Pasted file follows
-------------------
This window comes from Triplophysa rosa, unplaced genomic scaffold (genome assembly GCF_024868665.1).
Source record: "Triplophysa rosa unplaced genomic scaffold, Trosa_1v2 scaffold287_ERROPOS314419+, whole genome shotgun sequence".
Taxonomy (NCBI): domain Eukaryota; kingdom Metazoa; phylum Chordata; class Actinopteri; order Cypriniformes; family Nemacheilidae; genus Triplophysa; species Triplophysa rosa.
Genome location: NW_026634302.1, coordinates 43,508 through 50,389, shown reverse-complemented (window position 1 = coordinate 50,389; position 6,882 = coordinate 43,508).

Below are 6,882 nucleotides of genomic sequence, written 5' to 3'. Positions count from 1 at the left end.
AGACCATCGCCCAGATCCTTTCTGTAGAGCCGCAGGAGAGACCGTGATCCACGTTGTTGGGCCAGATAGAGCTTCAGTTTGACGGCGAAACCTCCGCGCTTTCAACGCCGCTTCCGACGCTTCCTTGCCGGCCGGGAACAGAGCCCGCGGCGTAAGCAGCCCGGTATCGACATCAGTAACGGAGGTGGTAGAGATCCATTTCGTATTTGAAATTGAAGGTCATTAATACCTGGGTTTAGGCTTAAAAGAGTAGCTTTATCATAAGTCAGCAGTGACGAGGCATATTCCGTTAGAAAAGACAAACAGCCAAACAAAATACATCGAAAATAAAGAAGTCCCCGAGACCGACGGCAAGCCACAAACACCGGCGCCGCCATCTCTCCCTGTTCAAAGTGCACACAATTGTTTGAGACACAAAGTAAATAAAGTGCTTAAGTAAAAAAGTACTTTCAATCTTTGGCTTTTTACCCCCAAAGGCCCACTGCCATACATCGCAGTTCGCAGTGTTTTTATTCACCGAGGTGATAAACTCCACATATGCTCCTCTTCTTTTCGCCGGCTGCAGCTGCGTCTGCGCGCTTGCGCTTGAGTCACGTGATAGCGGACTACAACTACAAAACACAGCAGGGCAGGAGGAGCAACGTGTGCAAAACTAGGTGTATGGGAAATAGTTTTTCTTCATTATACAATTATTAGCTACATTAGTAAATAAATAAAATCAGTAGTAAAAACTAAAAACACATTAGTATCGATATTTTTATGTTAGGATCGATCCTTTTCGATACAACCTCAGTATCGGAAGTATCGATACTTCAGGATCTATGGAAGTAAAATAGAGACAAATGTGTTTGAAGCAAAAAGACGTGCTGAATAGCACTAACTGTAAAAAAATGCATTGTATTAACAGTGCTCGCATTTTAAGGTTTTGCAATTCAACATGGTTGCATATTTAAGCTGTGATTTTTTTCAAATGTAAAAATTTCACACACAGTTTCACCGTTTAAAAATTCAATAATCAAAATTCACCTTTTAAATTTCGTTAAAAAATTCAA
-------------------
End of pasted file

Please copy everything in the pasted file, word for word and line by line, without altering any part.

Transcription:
This window comes from Triplophysa rosa, unplaced genomic scaffold (genome assembly GCF_024868665.1).
Source record: "Triplophysa rosa unplaced genomic scaffold, Trosa_1v2 scaffold287_ERROPOS314419+, whole genome shotgun sequence".
Taxonomy (NCBI): domain Eukaryota; kingdom Metazoa; phylum Chordata; class Actinopteri; order Cypriniformes; family Nemacheilidae; genus Triplophysa; species Triplophysa rosa.
Genome location: NW_026634302.1, coordinates 43,508 through 50,389, shown reverse-complemented (window position 1 = coordinate 50,389; position 6,882 = coordinate 43,508).

Below are 6,882 nucleotides of genomic sequence, written 5' to 3'. Positions count from 1 at the left end.
AGACCATCGCCCAGATCCTTTCTGTAGAGCCGCAGGAGAGACCGTGATCCACGTTGTTGGGCCAGATAGAGCTTCAGTTTGACGGCGAAACCTCCGCGCTTTCAACGCCGCTTCCGACGCTTCCTTGCCGGCCGGGAACAGAGCCCGCGGCGTAAGCAGCCCGGTATCGACATCAGTAACGGAGGTGGTAGAGATCCATTTCGTATTTGAAATTGAAGGTCATTAATACCTGGGTTTAGGCTTAAAAGAGTAGCTTTATCATAAGTCAGCAGTGACGAGGCATATTCCGTTAGAAAAGACAAACAGCCAAACAAAATACATCGAAAATAAAGAAGTCCCCGAGACCGACGGCAAGCCACAAACACCGGCGCCGCCATCTCTCCCTGTTCAAAGTGCACACAATTGTTTGAGACACAAAGTAAATAAAGTGCTTAAGTAAAAAAGTACTTTCAATCTTTGGCTTTTTACCCCCAAAGGCCCACTGCCATACATCGCAGTTCGCAGTGTTTTTATTCACCGAGGTGATAAACTCCACATATGCTCCTCTTCTTTTCGCCGGCTGCAGCTGCGTCTGCGCGCTTGCGCTTGAGTCACGTGATAGCGGACTACAACTACAAAACACAGCAGGGCAGGAGGAGCAACGTGTGCAAAACTAGGTGTATGGGAAATAGTTTTTCTTCATTATACAATTATTAGCTACATTAGTAAATAAATAAAATCAGTAGTAAAAACTAAAAACACATTAGTATCGATATTTTTATGTTAGGATCGATCCTTTTCGATACAACCTCAGTATCGGAAGTATCGATACTTCAGGATCTATGGAAGTAAAATAGAGACAAATGTGTTTGAAGCAAAAAGACGTGCTGAATAGCACTAACTGTAAAAAAATGCATTGTATTAACAGTGCTCGCATTTTAAGGTTTTGCAATTCAACATGGTTGCATATTTAAGCTGTGATTTTTTTCAAATGTAAAAATTTCACACACAGTTTCACCGTTTAAAAATTCAATAATCAAAATTCACCTTTTAAATTTCGTTAAAAAATTCAA